A gold nugget is a naturally occurring piece of native gold. Watercourses often concentrate the nuggets and they are recovered by placer mining, but they may also be found in residual deposits where the gold-bearing veins or lodes have decayed. Nuggets are also found in the tailings piles of previous mining operations, especially those left by gold mining dredges. They are never pure 24K in composition but rather about 20 to 22K (~about 83% to 92%). Nuggets are also referred to by their "fineness", for example "865 fine" means the nugget is 865 parts per thousand in gold. The common impurities are silver and copper. Nuggets high in silver content are known as "electrum".
The largest gold nugget ever found was the Welcome Stranger, found at Moliagul, Victoria, Australia in 1869 by John Deason and Richard Oates. It weighed gross, over 2,520 troy ounces (78.38 kg) and returned over 2,284 troy ounces (71.04 kg) net. The largest gold nugget still in existence is the Hand of Faith, found in 1980 using a metal detector.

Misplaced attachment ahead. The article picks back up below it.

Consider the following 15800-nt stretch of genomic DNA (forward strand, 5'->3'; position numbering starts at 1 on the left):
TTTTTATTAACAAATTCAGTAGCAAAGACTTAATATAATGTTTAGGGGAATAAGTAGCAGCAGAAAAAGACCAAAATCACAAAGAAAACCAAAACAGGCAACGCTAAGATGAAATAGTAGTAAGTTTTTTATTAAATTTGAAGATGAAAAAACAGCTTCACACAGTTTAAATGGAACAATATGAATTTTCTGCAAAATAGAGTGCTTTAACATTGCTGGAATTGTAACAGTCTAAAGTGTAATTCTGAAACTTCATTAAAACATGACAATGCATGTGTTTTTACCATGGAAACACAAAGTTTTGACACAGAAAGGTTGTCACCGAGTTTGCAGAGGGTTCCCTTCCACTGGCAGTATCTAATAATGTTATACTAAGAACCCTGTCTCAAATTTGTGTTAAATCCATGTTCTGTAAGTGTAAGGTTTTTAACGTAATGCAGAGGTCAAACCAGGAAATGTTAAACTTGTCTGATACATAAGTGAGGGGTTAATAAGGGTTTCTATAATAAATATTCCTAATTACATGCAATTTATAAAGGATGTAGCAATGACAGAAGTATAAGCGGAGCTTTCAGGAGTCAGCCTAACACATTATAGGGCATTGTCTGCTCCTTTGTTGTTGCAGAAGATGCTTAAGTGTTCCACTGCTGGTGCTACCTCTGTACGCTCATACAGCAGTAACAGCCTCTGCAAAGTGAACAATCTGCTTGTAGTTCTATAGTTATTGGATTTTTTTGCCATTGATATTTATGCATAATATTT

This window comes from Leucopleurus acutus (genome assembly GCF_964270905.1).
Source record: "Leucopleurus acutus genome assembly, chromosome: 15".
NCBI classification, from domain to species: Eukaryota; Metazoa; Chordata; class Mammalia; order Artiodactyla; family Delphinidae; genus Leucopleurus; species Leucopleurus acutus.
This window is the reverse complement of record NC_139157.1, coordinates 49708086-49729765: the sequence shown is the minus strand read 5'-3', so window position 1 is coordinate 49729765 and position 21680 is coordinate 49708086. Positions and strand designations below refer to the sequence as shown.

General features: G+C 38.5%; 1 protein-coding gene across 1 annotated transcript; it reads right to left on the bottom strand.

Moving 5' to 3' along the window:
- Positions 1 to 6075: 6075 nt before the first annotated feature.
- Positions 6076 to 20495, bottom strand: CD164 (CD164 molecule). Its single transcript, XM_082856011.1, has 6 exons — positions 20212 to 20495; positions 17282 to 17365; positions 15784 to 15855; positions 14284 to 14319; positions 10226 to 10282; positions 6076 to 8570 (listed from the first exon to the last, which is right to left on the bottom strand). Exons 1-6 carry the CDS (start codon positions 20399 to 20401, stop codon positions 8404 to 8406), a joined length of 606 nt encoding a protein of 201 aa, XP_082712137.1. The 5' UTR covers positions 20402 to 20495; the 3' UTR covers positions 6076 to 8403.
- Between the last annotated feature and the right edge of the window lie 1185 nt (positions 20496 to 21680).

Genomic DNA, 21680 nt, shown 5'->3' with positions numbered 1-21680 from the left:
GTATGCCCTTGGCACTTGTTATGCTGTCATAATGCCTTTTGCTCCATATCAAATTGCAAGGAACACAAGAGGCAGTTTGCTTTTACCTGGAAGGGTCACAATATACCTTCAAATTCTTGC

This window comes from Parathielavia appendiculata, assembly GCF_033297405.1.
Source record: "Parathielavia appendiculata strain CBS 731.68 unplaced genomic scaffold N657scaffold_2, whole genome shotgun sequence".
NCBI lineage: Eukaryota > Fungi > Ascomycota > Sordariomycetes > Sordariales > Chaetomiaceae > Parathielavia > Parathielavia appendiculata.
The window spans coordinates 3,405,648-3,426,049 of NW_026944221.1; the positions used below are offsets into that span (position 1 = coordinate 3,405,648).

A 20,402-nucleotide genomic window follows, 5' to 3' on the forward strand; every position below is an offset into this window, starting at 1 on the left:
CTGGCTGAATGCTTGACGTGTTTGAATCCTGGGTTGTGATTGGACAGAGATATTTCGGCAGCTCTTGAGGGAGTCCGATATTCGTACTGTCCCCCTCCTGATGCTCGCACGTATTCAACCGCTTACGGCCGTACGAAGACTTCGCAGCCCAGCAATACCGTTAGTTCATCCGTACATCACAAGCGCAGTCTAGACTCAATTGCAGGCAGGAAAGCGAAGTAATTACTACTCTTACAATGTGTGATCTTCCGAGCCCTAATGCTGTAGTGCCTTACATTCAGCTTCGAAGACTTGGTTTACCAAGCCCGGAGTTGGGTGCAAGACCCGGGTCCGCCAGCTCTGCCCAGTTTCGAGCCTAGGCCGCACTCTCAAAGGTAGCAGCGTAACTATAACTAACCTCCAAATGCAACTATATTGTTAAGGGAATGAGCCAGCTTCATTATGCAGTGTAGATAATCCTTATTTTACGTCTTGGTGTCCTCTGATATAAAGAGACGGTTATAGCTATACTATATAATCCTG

The biggest gold nugget ever found in California weighed 1,593 troy ounces (49.5 kg; 109.2 lb). It was found in August 1869 in Sierra Buttes by five partners — W.A. Farish, A. Wood, J. Winstead, F.N.L. Clevering and Harry Warner.
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